Can you really die of a broken heart?

Written by: Dr Alexander Lyon
Published: | Updated: 11/11/2018
Edited by: Emily Lawrenson

Putting aside the cartoon image of a heart split into two jagged pieces, broken heart syndrome – or Takotsubo syndrome, in medical terms – is a very real thing. Broken heart syndrome occurs when the muscular sections of the heart temporarily weaken. This weakening is connected to traumatic events, such as emotional stress, the death of someone you love, or a relationship break-up. In some cases it can be brought on by joyous events - imagine a big casino payout, an unexpected marriage proposal, or a happy reunion. Broken heart syndrome usually occurs after intense emotional, or even physical stress.

 

 

What is broken heart syndrome?

Broken heart syndrome is known more commonly in the medical world as Takotsubo syndrome, or takotsubo cardiomyopathy. ‘Takotsubo’ comes from Japanese, as the condition was first identified in Japan. The word ‘takotsubo’ refers to a particular type of octopus trap, which looks exactly like the shape of the left ventricle (one of the four chambers of the heart) when this syndrome strikes.

Takotsubo cardiomyopathy occurs when the left ventricle changes shape, and becomes bigger. Symptoms tend to present themselves shortly after emotional stress, and the syndrome affects women more than it does men. Sometimes no trigger can really be identified.

 

What are the symptoms of broken heart syndrome?

Takotsubo syndrome is often misdiagnosed as a heart attack, mostly because test results and symptoms look and feel very similar. Symptoms include chest pain and shortness of breath, which comes on suddenly. Some patients also report a sensation of nausea, while some do vomit, or experience heart palpitations. However, with broken heart syndrome, there are no blockages in the coronary arteries (which is the usual cause of a heart attack), but when an area of the heart becomes enlarged, blood is not able to circulate properly around the body.

 

How long does it take to recover from a broken heart?

While Takotsubo syndrome is a serious illness during the immediate phase, with potential medical complications, most people make a complete recovery within a few weeks. However, in a minority of cases, it can recur, and some people are left with permanent heart problems after the initial attack. During the acute episode it can prove fatal, and therefore is taken seriously. Specialist assessment is appropriate to manage and guide treatment, and provide future follow up strategies.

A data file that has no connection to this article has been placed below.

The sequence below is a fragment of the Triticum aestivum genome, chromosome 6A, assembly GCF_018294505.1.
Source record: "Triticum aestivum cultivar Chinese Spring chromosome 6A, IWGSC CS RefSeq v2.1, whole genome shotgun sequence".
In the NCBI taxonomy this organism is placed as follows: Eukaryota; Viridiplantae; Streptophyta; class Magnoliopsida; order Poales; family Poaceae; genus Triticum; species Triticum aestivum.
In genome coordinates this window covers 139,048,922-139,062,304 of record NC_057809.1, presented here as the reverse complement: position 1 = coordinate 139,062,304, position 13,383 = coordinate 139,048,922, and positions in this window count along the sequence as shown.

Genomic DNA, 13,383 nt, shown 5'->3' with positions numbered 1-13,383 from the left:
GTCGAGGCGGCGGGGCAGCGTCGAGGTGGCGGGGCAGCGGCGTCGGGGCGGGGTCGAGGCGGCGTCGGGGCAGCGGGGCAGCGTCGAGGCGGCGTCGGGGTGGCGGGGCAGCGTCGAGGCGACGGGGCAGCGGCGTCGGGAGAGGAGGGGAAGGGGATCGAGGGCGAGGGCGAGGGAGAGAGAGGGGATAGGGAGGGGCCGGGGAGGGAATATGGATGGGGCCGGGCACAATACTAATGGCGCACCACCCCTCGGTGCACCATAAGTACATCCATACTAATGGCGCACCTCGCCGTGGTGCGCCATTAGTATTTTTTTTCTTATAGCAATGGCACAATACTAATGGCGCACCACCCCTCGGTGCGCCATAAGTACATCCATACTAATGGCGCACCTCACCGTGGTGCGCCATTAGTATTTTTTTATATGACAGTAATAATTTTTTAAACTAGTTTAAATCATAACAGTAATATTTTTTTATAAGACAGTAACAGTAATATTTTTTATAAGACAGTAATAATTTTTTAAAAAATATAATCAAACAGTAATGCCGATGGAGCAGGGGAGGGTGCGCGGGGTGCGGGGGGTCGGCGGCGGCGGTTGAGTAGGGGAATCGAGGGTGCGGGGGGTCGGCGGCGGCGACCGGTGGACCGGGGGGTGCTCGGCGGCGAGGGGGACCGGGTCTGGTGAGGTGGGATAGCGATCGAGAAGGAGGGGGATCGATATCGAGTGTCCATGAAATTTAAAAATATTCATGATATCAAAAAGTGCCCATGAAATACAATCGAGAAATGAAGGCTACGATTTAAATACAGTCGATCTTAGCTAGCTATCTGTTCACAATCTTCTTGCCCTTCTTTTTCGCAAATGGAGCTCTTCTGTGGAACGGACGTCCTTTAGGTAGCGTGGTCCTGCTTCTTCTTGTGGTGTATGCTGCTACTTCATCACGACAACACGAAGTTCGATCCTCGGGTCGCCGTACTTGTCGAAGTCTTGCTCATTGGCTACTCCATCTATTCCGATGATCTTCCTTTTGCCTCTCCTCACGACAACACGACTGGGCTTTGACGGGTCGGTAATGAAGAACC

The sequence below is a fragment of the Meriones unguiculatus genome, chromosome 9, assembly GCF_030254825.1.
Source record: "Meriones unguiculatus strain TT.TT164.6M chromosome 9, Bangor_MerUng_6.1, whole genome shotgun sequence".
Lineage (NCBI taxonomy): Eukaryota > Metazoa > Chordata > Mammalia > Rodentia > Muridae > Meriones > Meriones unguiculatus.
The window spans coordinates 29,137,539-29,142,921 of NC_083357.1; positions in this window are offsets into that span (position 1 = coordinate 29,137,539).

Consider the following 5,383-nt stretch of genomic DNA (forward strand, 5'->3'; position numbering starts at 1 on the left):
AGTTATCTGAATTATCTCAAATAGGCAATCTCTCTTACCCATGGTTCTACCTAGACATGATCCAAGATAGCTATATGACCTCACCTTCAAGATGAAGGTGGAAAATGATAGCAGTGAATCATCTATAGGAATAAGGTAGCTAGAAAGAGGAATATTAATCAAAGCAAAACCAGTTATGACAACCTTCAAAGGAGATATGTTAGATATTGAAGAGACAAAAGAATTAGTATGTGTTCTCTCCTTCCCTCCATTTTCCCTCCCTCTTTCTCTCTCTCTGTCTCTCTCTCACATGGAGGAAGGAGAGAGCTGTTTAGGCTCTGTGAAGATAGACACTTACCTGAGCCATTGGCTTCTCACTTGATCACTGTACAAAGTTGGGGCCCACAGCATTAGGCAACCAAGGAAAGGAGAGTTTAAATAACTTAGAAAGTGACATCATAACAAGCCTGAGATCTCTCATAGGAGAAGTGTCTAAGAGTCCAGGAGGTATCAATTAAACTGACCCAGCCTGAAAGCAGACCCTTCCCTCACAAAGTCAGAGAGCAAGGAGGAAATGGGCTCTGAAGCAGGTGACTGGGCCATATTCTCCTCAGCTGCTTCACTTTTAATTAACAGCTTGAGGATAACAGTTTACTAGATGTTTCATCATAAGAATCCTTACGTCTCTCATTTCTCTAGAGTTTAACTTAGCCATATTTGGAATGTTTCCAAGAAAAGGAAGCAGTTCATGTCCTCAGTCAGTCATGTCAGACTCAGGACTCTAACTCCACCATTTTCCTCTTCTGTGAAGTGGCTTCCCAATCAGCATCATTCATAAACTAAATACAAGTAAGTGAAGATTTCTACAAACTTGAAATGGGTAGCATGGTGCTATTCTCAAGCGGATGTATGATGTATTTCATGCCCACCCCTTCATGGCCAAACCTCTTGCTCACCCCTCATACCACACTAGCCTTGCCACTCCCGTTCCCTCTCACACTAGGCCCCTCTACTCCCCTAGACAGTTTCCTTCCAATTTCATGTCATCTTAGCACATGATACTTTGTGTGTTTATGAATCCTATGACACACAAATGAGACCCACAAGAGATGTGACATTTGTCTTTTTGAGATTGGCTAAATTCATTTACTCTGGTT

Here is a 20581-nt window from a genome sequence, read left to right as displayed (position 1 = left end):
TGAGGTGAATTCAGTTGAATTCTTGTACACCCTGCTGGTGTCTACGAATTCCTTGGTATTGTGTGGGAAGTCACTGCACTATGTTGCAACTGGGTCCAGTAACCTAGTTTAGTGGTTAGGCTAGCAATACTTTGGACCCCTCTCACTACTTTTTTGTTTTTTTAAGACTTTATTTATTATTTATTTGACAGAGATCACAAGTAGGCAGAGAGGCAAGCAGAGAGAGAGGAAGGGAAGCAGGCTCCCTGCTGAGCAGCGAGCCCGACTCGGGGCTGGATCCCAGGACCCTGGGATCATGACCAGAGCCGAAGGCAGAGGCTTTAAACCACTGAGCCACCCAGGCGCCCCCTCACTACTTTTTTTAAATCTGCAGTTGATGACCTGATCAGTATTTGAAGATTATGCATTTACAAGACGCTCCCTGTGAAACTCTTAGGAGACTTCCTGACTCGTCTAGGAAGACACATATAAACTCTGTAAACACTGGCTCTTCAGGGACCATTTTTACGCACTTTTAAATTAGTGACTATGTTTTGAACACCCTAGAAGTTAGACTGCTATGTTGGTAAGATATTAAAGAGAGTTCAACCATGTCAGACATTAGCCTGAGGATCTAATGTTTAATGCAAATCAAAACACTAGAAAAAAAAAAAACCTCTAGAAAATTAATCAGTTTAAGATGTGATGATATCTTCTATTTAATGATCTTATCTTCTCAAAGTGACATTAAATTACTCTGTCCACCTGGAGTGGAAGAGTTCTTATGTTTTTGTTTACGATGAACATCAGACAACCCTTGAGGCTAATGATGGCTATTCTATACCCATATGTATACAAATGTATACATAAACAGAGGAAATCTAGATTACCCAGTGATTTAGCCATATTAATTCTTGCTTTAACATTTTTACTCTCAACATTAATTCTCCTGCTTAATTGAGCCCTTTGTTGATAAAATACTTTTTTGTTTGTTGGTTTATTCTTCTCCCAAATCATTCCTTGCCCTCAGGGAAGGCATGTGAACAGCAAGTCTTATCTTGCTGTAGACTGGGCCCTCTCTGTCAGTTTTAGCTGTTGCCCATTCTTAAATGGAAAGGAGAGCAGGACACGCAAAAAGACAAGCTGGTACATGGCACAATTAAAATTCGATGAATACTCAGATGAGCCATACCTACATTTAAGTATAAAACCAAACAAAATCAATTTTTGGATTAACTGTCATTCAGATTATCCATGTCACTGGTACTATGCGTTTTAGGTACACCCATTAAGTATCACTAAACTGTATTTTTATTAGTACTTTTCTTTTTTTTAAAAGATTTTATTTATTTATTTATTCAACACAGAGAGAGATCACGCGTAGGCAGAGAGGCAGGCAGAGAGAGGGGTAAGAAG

Dr. Alexander Lyon has been studying Takotsubo syndrome for over 10 years and is the first author of the professional position statement for the Heart Failure Association (HFA) of the European Society of Cardiology1 and is the chair of the HFA Takotsubo Syndrome Study Group. He sees many people who have experienced an episode of Takotsubo syndrome, reviewing their current medication and providing a personalised management plan for the future. He has also hosted the first Takotsubo syndrome patient workshop to help support people who have suffered from this syndrome.

 

  1. Lyon AR, Bossone E, Schneider B, Sechtem U, Citro R, Underwood SR, Sheppard MN, Figtree GA, Parodi G, Akashi YJ, Ruschitzka F, Filippatos G, Mebazaa A, Omerovic E. Current state of knowledge on Takotsubo syndrome: a Position Statement from the Taskforce on Takotsubo Syndrome of the Heart Failure Association of the European Society of Cardiology. European journal of heart failure. 2016;18(1):8-27.

By Dr Alexander Lyon
Cardiology

Dr Alexander Lyon is a leading London-based consultant cardiologist, specialising in the field of heart failure, cardiomyopathy, cardio-oncology and Takotsubo syndrome. He is highly experienced, and is well-versed in all aspects of cardiology. Along with his private clinics at Royal Brompton Hospital and in central London, he is also senior lecturer for the National Heart and Lung Institute at Imperial College London.

Dr Lyon graduated with a first class degree from Oxford University, and gained experience doing post-graduate training in London and Sydney, Australia before setting up private practice in London. He also holds a PhD. He is renowned for his research into heart failure and Takotsubo syndrome, and is lead for the heart failure research theme of the Biomedical Research Unit at the Royal Brompton Hospital, funded by the National Institute of Health Research (NIHR). 

Dr Alexander Lyon is passionate about improving the quality and the length of life of people with heart failure, and believes that a stronger focus on early detection and treatment is the future of cardiology. 

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